Docs around the clock at Full Frame Documentary Film Festival

by Mark Burger

It’ll be non-stop “doc ‘n’ roll” as the 16th Full Frame Documentary Film Festival gets underway Thursday, April 4. That’s right: All docs, all the time. All within a four-block radius in downtown Durham.

The festival, which runs through April 7, boasts more than 100 documentary films (featurelength and shorts) from around the world, many of which are making their US premieres during the festival. More than 12,000 films were submitted to the festival, proof of its growing popularity and visibility on the cinematic landscape.

“I love that over the course of four days, we have the opportunity to showcase the numerous innovative and exciting ways the documentary form continues to excel and evolve,” said Sadie Tillery, the festival’s director of programming, in an official statement.

“Some films are showing for the first time anywhere, while other titles have received accolades at other prestigious festivals. In the end, I simply hope these exceptional works will resonate with audiences and genuinely as they have with me. I’m honored to be a part of bringing non-fiction’s best of the best to Durham.”

This year’s festival will include a “Full Frame Tribute,” which features some of the best and most popular films to have screened at the festival over the years, a “Thematic Program” curated by filmmaker Amir Bar-Lev and the world premiere of The Guide, the latest film from acclaimed filmmaker Jessica Yu, whose credits include In the Realms of the Unreal (2004), Ping Pong Playa (2007), Last Call at the Oasis (2011) and Breathing Lessons: The Life and Work of Mark O’Brien, which won the 1996 Academy Award as Best Documentary Short Subject.

The Guide, which is about the restoration of a war-torn national park in Mozambique, will be screened Saturday along with Breathing Lessons.

The festival’s “Invited Program” will include 24 films being screened out of competition, including “Center Frame” screenings, which will feature post-screening panel discussions with filmmakers and special guests.

The self-explanatory “New Docs” festival program will include 51 films (36 features, 15 shorts) from the US and abroad, almost all of them making their North Carolina premieres.

Films in the New Docs program are eligible for the Full Frame Audience Award and other juried prizes. The festival’s award winners will be announced at the annual Awards Barbecue, which takes place Sunday, April 7.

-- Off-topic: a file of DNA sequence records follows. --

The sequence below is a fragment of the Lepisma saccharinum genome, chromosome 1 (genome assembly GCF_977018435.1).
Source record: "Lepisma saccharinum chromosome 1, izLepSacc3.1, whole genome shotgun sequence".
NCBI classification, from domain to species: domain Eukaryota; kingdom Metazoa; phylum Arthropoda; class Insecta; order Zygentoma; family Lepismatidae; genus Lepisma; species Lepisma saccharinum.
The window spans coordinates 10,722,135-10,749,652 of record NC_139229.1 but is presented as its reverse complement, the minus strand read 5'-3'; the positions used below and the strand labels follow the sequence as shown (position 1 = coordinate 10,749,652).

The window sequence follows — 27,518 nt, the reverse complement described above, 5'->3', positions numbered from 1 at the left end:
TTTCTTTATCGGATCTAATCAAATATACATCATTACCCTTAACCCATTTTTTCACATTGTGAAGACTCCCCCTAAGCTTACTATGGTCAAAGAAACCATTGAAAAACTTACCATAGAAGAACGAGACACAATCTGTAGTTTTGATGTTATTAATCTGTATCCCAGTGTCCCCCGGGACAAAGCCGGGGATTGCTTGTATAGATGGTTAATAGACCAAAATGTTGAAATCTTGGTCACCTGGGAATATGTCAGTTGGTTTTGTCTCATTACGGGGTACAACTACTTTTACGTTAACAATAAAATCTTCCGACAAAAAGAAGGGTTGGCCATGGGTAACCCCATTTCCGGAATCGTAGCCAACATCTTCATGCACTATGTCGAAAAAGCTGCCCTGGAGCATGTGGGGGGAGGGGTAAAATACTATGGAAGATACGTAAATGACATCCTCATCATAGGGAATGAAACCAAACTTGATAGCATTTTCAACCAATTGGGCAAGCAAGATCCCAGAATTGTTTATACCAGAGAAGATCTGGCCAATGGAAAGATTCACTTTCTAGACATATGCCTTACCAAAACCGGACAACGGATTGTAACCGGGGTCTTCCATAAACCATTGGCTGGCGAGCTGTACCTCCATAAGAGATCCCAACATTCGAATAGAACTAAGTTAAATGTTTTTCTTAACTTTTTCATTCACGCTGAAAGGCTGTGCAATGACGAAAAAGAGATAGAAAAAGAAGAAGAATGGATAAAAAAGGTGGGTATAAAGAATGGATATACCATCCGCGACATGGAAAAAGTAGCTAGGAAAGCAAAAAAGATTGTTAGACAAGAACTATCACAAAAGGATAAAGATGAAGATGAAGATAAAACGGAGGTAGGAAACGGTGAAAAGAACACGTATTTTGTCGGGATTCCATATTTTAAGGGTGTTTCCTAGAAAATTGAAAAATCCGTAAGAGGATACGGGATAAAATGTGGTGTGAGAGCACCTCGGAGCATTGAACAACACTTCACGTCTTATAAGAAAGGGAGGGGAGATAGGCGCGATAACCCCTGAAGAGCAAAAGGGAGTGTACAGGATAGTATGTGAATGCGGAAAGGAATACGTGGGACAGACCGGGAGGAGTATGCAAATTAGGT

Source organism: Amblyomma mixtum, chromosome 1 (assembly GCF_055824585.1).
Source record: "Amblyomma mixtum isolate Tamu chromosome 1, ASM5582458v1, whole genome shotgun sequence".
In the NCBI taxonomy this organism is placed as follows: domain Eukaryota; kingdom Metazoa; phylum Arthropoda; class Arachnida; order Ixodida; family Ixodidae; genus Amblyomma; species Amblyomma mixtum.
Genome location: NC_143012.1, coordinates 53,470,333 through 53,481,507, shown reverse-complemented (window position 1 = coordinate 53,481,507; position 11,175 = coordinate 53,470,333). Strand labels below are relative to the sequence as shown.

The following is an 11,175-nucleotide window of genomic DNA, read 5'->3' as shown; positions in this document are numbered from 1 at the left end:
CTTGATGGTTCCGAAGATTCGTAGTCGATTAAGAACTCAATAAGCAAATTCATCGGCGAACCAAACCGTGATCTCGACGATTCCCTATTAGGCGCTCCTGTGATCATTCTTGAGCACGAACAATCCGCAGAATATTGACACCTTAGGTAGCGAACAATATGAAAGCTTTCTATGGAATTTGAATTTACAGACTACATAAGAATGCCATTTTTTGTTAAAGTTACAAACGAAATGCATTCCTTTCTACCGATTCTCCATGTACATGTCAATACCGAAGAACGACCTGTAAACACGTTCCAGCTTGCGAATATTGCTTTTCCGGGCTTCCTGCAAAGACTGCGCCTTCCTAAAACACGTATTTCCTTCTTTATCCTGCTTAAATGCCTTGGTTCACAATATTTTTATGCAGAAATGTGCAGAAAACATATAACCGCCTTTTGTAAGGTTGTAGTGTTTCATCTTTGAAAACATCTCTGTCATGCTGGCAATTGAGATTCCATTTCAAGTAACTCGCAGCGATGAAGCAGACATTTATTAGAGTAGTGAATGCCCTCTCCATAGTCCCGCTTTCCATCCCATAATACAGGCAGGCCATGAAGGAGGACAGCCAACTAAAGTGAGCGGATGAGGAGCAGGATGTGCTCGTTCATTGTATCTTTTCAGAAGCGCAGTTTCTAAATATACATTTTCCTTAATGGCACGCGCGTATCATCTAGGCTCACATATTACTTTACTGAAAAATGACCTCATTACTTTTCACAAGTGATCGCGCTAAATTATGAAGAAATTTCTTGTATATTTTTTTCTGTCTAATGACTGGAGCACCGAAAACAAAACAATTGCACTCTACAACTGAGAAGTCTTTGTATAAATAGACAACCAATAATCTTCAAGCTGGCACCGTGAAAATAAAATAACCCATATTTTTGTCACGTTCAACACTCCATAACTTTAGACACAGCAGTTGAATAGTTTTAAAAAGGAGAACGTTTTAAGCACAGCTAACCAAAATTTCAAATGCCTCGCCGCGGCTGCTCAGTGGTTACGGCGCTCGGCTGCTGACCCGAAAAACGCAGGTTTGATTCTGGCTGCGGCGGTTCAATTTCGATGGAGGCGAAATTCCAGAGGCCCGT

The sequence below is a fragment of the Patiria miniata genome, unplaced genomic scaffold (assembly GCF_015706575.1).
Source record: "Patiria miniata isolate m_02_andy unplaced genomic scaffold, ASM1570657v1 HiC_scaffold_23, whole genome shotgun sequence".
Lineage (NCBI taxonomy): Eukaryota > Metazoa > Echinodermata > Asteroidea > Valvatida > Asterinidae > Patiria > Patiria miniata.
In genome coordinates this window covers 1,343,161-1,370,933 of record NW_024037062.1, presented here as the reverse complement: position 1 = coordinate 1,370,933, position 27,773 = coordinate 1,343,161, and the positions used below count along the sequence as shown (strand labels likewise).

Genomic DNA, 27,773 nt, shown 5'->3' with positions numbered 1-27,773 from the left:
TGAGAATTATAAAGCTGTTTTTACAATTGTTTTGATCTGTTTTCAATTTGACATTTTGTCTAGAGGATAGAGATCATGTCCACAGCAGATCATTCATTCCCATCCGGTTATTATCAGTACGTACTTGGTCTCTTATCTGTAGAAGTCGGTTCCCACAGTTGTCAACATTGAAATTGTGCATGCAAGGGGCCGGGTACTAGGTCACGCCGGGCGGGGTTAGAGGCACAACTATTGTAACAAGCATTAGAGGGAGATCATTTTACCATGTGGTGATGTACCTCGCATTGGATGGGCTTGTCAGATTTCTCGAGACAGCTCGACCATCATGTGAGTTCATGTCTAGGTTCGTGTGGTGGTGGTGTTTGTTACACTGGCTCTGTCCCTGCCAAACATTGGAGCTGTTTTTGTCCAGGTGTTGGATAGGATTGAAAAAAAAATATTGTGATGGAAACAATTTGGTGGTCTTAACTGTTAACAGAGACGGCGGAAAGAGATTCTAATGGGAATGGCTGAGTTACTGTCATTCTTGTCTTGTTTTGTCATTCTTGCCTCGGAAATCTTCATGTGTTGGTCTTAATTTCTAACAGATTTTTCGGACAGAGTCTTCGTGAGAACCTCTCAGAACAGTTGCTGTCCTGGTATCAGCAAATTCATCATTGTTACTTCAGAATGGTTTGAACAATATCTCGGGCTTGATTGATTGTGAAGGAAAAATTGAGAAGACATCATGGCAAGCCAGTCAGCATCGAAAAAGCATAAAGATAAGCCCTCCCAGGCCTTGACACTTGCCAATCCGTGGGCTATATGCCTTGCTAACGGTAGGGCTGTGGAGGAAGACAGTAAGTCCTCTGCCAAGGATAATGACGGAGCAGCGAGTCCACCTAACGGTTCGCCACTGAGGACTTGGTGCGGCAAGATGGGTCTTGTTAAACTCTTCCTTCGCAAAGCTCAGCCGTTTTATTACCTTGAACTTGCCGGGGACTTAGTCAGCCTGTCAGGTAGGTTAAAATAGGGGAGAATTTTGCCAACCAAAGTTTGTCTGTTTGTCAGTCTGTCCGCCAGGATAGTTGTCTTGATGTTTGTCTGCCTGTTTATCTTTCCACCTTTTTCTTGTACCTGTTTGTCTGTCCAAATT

This year’s opening-night film is director Dawn Porter’s HBO Documentary film Gideon’s Army, which follows the lives and struggles of Travis Williams, Brandy Alexander and June Hardwick, three young public defenders in the Deep South. The film has already received the Grand Jury Prize and the Audience Award at the Miami Film Festival, as well as the Editing Award from the Sundance Film Festival, where it was also nominated for the Grand Jury Prize. Porter and subjects Williams and Alexander are scheduled to attend the festival.

“We are thrilled and honored to be the opening-night selection of this celebrated and beloved festival,” Porter said in an official statement. “This is the 50th anniversary of the Gideon decision guaranteeing the right to [legal] counsel, and we are grateful to be able to share this film at such a prestigious event during the anniversary year.”

A few of the other films being screened at this year’s festival are Carl Deal and Tia Lessin’s Citizen Koch, a profile of the late Edward I Koch, former mayor of New York City; Drew DeNicola and Olivia Mori’s rock doc Big Star: Nothing Can Hurt Me; Lucy Walker’s The Crash Real, which follows the recovery of snowboarder Kevin Pearce after a terrible brain injury; the world premiere of Patrick Creadon’s If You Build It, which examines the school system in Bertie County, NC; RJ Cutler and Greg Finton’s political documentary The World According to Dick Cheney; Lucien Castaing-Taylor and Verena Paravel’s Leviathan (not to be confused with the late- ’80s undersea monster movie — although it is about a fishing vessel); and Sebastian Junger’s Which Way is the Front Line from Here? The Life and Tim Hetherington, a tribute to the acclaimed filmmaker who was killed in Libya in 2011. Junger and Hetherington co-directed the Oscar-nominated documentary Restrepo (2010).

Of course, those are only a few of the many movies scheduled to be screened — and discussed and debated — throughout this year’s festival.

The Full Frame Documentary Film Festival is an ongoing program of the Center for Documentary Studies, with Duke University as its title sponsor.

For more information, to order tickets, and for a complete schedule of events and venues, visit the festival’s official website: